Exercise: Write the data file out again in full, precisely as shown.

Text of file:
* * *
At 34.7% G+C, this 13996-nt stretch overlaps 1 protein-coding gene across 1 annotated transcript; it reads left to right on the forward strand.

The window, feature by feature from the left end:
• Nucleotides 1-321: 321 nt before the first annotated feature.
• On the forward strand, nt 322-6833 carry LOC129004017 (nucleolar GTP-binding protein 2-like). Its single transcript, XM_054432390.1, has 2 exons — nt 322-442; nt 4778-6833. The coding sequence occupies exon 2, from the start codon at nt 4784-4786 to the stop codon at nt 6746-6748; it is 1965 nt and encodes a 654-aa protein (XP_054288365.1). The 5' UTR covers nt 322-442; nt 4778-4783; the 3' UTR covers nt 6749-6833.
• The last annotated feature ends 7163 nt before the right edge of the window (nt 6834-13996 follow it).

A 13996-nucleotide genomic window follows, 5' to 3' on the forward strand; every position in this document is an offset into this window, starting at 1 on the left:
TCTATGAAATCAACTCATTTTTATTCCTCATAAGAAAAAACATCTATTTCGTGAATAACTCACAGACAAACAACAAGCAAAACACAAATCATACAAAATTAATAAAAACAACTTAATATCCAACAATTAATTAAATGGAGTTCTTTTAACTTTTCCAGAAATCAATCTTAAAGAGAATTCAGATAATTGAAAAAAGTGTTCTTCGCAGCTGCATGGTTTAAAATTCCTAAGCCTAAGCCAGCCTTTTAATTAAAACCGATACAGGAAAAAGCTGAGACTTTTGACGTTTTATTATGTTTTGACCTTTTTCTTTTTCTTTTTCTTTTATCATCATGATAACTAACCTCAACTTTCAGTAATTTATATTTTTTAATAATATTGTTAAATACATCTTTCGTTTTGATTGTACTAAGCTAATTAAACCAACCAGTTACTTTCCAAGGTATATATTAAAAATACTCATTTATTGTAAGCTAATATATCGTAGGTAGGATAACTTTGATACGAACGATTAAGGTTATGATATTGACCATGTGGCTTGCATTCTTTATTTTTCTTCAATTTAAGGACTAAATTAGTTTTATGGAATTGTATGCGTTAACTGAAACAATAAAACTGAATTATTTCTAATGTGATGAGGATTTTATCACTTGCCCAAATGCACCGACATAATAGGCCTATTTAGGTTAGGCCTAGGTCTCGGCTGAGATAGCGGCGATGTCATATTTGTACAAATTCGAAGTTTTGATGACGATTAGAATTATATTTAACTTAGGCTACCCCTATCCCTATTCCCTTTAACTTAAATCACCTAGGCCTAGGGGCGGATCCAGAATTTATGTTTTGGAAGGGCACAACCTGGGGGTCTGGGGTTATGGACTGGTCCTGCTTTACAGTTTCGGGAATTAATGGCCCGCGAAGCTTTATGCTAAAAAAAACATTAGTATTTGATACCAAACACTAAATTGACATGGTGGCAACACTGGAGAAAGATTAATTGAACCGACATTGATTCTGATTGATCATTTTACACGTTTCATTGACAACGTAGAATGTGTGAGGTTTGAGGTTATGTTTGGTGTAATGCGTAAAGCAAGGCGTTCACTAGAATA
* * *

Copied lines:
At 34.7% G+C, this 13996-nt stretch overlaps 1 protein-coding gene across 1 annotated transcript; it reads left to right on the forward strand.

The window, feature by feature from the left end:
• Nucleotides 1-321: 321 nt before the first annotated feature.
• On the forward strand, nt 322-6833 carry LOC129004017 (nucleolar GTP-binding protein 2-like). Its single transcript, XM_054432390.1, has 2 exons — nt 322-442; nt 4778-6833. The coding sequence occupies exon 2, from the start codon at nt 4784-4786 to the stop codon at nt 6746-6748; it is 1965 nt and encodes a 654-aa protein (XP_054288365.1). The 5' UTR covers nt 322-442; nt 4778-4783; the 3' UTR covers nt 6749-6833.
• The last annotated feature ends 7163 nt before the right edge of the window (nt 6834-13996 follow it).

A 13996-nucleotide genomic window follows, 5' to 3' on the forward strand; every position in this document is an offset into this window, starting at 1 on the left:
TCTATGAAATCAACTCATTTTTATTCCTCATAAGAAAAAACATCTATTTCGTGAATAACTCACAGACAAACAACAAGCAAAACACAAATCATACAAAATTAATAAAAACAACTTAATATCCAACAATTAATTAAATGGAGTTCTTTTAACTTTTCCAGAAATCAATCTTAAAGAGAATTCAGATAATTGAAAAAAGTGTTCTTCGCAGCTGCATGGTTTAAAATTCCTAAGCCTAAGCCAGCCTTTTAATTAAAACCGATACAGGAAAAAGCTGAGACTTTTGACGTTTTATTATGTTTTGACCTTTTTCTTTTTCTTTTTCTTTTATCATCATGATAACTAACCTCAACTTTCAGTAATTTATATTTTTTAATAATATTGTTAAATACATCTTTCGTTTTGATTGTACTAAGCTAATTAAACCAACCAGTTACTTTCCAAGGTATATATTAAAAATACTCATTTATTGTAAGCTAATATATCGTAGGTAGGATAACTTTGATACGAACGATTAAGGTTATGATATTGACCATGTGGCTTGCATTCTTTATTTTTCTTCAATTTAAGGACTAAATTAGTTTTATGGAATTGTATGCGTTAACTGAAACAATAAAACTGAATTATTTCTAATGTGATGAGGATTTTATCACTTGCCCAAATGCACCGACATAATAGGCCTATTTAGGTTAGGCCTAGGTCTCGGCTGAGATAGCGGCGATGTCATATTTGTACAAATTCGAAGTTTTGATGACGATTAGAATTATATTTAACTTAGGCTACCCCTATCCCTATTCCCTTTAACTTAAATCACCTAGGCCTAGGGGCGGATCCAGAATTTATGTTTTGGAAGGGCACAACCTGGGGGTCTGGGGTTATGGACTGGTCCTGCTTTACAGTTTCGGGAATTAATGGCCCGCGAAGCTTTATGCTAAAAAAAACATTAGTATTTGATACCAAACACTAAATTGACATGGTGGCAACACTGGAGAAAGATTAATTGAACCGACATTGATTCTGATTGATCATTTTACACGTTTCATTGACAACGTAGAATGTGTGAGGTTTGAGGTTATGTTTGGTGTAATGCGTAAAGCAAGGCGTTCACTAGAATA